Africa Geographic Travel

The tree climbing lions of Ishasha, Uganda

Bordering the spectacular Virunga mountains in the west and stretching to the foothills of the Rwenzori mountains in the north, Queen Elizabeth National Park – located in the southwest extremity of Uganda – is one of Africa’s finest protected areas.

While it constitutes an unspoiled savannah landscape dotted with forests regularly patrolled by resident chimps, it is the famed tree climbing lions that pull the intrepid explorer. It is one of the few places in Africa where when your guide shouts “lion!”, and you look up!

tree climbing lions, Queen Elizabeth NP, Uganda

We had spent several hours driving around the northeastern part of Queen Elizabeth National Park earlier in the day and encountered a wealth of wildlife, from numerically abundant kob antelopes and bad tempered elephants to sunburnt hippos and the disappearing tail of a leopard in the tall grass.

Queen Elizabeth NP, Uganda

It was fantastic but we were on the hunt for something specific – and for that we needed to head to the Ishasha region, a trip off the beaten track into the deep south of the park.

Having arrived at the Ishasha gate, no more than a frontier outpost for the Uganda Wildlife Authority, our knowledgeable guide, Dickson wasted little time in tracking down the elusive lions.

Two hours later, we leant out over the rooftop of our vehicle scanning the trees overhead. Not a lion in sight. I had lost count of the number of trees we had inspected. Dickson turned to us, “I only know of one last tree guys – we hope for the best!” Indeed!

We followed the deeply rutted trail to the base of a colossal sycamore tree. We spotted them immediately. No less than five lions draped over branches happily avoiding the blistering midday heat.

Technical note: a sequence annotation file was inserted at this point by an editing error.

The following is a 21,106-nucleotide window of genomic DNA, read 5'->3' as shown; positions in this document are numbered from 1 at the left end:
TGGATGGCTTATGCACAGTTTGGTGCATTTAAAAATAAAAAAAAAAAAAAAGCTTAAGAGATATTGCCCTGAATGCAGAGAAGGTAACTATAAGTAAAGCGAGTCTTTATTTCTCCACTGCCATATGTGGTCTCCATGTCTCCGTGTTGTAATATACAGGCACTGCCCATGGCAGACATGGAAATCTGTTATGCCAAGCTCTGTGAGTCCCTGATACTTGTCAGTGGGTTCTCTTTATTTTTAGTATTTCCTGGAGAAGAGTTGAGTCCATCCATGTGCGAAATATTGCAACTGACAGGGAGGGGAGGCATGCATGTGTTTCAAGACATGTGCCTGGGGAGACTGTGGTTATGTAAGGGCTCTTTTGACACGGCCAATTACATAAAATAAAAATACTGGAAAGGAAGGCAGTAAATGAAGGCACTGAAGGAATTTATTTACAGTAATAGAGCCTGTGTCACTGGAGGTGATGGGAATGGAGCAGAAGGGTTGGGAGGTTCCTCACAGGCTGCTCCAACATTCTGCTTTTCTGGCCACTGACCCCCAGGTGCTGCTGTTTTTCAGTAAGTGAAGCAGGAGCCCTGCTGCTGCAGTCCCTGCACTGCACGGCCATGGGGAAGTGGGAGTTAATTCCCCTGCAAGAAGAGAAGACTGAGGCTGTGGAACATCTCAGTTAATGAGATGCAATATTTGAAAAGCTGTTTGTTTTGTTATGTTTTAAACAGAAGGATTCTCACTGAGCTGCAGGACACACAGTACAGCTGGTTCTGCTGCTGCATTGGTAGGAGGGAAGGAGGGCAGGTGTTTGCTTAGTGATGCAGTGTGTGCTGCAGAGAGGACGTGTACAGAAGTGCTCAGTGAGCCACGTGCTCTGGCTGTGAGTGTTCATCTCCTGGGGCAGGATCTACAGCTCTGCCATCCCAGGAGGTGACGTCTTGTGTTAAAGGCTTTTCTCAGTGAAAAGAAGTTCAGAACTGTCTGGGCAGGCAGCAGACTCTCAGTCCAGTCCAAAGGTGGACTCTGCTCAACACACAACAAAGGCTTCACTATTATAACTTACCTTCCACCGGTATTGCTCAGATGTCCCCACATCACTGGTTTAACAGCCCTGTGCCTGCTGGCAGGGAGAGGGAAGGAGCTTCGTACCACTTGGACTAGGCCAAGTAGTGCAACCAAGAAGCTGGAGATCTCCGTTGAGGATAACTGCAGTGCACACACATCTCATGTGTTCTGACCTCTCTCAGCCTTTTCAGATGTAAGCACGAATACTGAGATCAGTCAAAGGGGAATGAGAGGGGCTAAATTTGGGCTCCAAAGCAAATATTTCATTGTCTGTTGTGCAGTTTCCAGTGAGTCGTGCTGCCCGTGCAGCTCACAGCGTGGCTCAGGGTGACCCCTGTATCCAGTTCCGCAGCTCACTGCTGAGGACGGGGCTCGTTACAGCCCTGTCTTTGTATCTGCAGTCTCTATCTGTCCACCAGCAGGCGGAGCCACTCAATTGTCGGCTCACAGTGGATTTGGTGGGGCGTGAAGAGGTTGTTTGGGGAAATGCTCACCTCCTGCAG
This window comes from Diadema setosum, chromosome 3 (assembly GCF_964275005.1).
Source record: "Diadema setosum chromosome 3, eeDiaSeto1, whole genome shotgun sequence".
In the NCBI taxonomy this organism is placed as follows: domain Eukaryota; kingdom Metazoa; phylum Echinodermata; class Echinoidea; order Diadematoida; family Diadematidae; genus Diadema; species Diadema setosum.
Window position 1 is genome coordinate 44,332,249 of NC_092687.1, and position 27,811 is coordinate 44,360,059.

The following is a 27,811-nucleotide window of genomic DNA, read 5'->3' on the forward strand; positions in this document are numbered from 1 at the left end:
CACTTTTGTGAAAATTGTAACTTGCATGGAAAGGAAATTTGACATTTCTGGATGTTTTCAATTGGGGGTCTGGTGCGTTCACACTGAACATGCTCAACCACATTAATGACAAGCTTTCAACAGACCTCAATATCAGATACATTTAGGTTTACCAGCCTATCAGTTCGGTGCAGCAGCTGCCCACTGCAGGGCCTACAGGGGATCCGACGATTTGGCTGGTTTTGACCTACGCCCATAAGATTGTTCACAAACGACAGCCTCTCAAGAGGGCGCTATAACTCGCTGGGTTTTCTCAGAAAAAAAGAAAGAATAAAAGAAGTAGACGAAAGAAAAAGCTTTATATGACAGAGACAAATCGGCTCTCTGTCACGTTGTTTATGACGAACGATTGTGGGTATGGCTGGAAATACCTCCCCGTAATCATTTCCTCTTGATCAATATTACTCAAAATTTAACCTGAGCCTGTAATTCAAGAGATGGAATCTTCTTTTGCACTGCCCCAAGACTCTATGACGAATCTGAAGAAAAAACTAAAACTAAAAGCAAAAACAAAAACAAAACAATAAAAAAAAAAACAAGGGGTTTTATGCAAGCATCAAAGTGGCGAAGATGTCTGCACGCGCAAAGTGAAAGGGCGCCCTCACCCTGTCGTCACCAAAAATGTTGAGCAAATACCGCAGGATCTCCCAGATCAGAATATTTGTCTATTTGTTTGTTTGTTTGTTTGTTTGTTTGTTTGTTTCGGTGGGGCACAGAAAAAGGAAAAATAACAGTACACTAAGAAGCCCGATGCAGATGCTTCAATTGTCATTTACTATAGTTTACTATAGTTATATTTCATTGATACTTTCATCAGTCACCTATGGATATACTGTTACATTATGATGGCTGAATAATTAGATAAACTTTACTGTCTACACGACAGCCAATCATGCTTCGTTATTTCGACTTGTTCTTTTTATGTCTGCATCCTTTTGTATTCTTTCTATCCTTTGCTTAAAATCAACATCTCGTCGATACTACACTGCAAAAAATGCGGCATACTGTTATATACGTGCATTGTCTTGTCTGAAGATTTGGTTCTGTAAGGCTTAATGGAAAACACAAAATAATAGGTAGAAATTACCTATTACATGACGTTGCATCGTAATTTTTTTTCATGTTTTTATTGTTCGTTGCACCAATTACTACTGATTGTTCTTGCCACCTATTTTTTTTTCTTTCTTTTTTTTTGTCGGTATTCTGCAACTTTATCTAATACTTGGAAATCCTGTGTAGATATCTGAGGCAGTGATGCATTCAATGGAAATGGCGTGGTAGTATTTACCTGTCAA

tree climbing lions, Queen Elizabeth NP, Uganda

As we circled the tree we spotted more and more lions, even cubs all the way up in the highest branches, a staggering 4-5 metres above the ground. There wasn’t a lot of movement I have to say – the odd yawn, a twitch of the leg from a dream, a slight repositioning to improve comfort and the flutter of a sleepy eyelid. Just watching them made us tired!

While there is no clear consensus on why this group of lions, as well as a few other prides dotted around the continent, choose to spend time up in the trees,  it is certainly a site to behold!

We gazed up at them for a solid hour before we left them to nap in peace.

 



Maurice Schutgens

Born in the Netherlands but raised at the end of a tarmac road in a remote Ugandan village, Maurice was always going to end up living in Africa. After a brief stint in Europe he returned to this great continent to pursue a Master's in Conservation Biology at the University of Cape Town, which was followed by several years of traipsing across the globe in search of adventure and stunning wild places. For the last few years Maurice has been based in Kenya and is working towards securing a future for African elephants and the landscapes on which they depend. He is a passionate conservationist, amateur explorer and his camera is always with him! You can follow more of his adventures on Facebook and on his website.

Africa Geographic